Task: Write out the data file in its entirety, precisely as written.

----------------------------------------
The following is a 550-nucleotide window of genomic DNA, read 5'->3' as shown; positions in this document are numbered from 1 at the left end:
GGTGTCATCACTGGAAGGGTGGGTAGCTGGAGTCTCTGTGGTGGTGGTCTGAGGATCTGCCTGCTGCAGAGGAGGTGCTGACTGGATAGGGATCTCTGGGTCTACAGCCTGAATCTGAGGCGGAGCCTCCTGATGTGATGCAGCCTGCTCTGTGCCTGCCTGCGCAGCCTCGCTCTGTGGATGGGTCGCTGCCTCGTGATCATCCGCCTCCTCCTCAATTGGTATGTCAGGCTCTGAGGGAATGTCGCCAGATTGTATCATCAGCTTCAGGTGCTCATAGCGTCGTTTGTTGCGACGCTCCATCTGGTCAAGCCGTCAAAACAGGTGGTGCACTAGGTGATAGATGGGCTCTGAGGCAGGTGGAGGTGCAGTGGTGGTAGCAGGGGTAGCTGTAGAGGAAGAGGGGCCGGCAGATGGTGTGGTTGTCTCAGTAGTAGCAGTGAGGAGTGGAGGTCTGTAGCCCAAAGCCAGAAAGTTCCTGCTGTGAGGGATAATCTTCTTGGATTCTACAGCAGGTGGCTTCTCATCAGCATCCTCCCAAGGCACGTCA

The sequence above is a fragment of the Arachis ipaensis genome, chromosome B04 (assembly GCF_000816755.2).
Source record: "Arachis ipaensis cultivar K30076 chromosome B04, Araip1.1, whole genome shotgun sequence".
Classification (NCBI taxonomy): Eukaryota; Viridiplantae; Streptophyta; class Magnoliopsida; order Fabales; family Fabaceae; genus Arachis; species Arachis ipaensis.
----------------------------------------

The following is a 550-nucleotide window of genomic DNA, read 5'->3' as shown; positions in this document are numbered from 1 at the left end:
GGTGTCATCACTGGAAGGGTGGGTAGCTGGAGTCTCTGTGGTGGTGGTCTGAGGATCTGCCTGCTGCAGAGGAGGTGCTGACTGGATAGGGATCTCTGGGTCTACAGCCTGAATCTGAGGCGGAGCCTCCTGATGTGATGCAGCCTGCTCTGTGCCTGCCTGCGCAGCCTCGCTCTGTGGATGGGTCGCTGCCTCGTGATCATCCGCCTCCTCCTCAATTGGTATGTCAGGCTCTGAGGGAATGTCGCCAGATTGTATCATCAGCTTCAGGTGCTCATAGCGTCGTTTGTTGCGACGCTCCATCTGGTCAAGCCGTCAAAACAGGTGGTGCACTAGGTGATAGATGGGCTCTGAGGCAGGTGGAGGTGCAGTGGTGGTAGCAGGGGTAGCTGTAGAGGAAGAGGGGCCGGCAGATGGTGTGGTTGTCTCAGTAGTAGCAGTGAGGAGTGGAGGTCTGTAGCCCAAAGCCAGAAAGTTCCTGCTGTGAGGGATAATCTTCTTGGATTCTACAGCAGGTGGCTTCTCATCAGCATCCTCCCAAGGCACGTCA

The sequence above is a fragment of the Arachis ipaensis genome, chromosome B04 (assembly GCF_000816755.2).
Source record: "Arachis ipaensis cultivar K30076 chromosome B04, Araip1.1, whole genome shotgun sequence".
Classification (NCBI taxonomy): Eukaryota; Viridiplantae; Streptophyta; class Magnoliopsida; order Fabales; family Fabaceae; genus Arachis; species Arachis ipaensis.